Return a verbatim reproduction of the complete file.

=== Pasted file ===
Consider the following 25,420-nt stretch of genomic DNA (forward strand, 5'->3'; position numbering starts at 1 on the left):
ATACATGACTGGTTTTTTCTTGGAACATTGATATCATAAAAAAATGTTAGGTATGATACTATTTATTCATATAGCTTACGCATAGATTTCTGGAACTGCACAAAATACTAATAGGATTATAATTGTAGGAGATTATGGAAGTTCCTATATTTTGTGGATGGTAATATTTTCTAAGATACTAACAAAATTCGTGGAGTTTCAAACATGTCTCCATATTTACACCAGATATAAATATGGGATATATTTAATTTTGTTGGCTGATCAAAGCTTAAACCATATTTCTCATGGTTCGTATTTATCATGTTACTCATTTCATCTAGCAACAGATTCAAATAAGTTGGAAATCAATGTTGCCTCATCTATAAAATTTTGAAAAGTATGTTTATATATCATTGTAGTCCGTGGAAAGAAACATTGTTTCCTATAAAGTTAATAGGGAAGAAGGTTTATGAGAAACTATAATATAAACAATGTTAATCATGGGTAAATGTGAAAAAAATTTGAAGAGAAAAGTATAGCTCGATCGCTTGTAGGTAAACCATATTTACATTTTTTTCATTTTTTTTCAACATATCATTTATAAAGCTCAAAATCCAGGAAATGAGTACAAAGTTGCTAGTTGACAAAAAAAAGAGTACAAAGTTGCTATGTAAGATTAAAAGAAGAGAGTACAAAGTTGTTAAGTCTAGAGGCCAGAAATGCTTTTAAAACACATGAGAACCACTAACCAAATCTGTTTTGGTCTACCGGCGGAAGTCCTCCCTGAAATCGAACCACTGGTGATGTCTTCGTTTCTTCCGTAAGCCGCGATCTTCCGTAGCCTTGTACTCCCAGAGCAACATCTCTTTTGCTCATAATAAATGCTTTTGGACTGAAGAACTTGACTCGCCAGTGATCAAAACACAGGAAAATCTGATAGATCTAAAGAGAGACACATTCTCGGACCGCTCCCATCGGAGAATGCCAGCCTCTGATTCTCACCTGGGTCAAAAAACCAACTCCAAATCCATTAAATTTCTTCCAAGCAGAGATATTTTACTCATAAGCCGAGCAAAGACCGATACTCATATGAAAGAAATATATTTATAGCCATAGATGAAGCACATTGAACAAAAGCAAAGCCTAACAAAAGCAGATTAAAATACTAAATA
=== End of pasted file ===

Consider the following 25,420-nt stretch of genomic DNA (forward strand, 5'->3'; position numbering starts at 1 on the left):
ATACATGACTGGTTTTTTCTTGGAACATTGATATCATAAAAAAATGTTAGGTATGATACTATTTATTCATATAGCTTACGCATAGATTTCTGGAACTGCACAAAATACTAATAGGATTATAATTGTAGGAGATTATGGAAGTTCCTATATTTTGTGGATGGTAATATTTTCTAAGATACTAACAAAATTCGTGGAGTTTCAAACATGTCTCCATATTTACACCAGATATAAATATGGGATATATTTAATTTTGTTGGCTGATCAAAGCTTAAACCATATTTCTCATGGTTCGTATTTATCATGTTACTCATTTCATCTAGCAACAGATTCAAATAAGTTGGAAATCAATGTTGCCTCATCTATAAAATTTTGAAAAGTATGTTTATATATCATTGTAGTCCGTGGAAAGAAACATTGTTTCCTATAAAGTTAATAGGGAAGAAGGTTTATGAGAAACTATAATATAAACAATGTTAATCATGGGTAAATGTGAAAAAAATTTGAAGAGAAAAGTATAGCTCGATCGCTTGTAGGTAAACCATATTTACATTTTTTTCATTTTTTTTCAACATATCATTTATAAAGCTCAAAATCCAGGAAATGAGTACAAAGTTGCTAGTTGACAAAAAAAAGAGTACAAAGTTGCTATGTAAGATTAAAAGAAGAGAGTACAAAGTTGTTAAGTCTAGAGGCCAGAAATGCTTTTAAAACACATGAGAACCACTAACCAAATCTGTTTTGGTCTACCGGCGGAAGTCCTCCCTGAAATCGAACCACTGGTGATGTCTTCGTTTCTTCCGTAAGCCGCGATCTTCCGTAGCCTTGTACTCCCAGAGCAACATCTCTTTTGCTCATAATAAATGCTTTTGGACTGAAGAACTTGACTCGCCAGTGATCAAAACACAGGAAAATCTGATAGATCTAAAGAGAGACACATTCTCGGACCGCTCCCATCGGAGAATGCCAGCCTCTGATTCTCACCTGGGTCAAAAAACCAACTCCAAATCCATTAAATTTCTTCCAAGCAGAGATATTTTACTCATAAGCCGAGCAAAGACCGATACTCATATGAAAGAAATATATTTATAGCCATAGATGAAGCACATTGAACAAAAGCAAAGCCTAACAAAAGCAGATTAAAATACTAAATA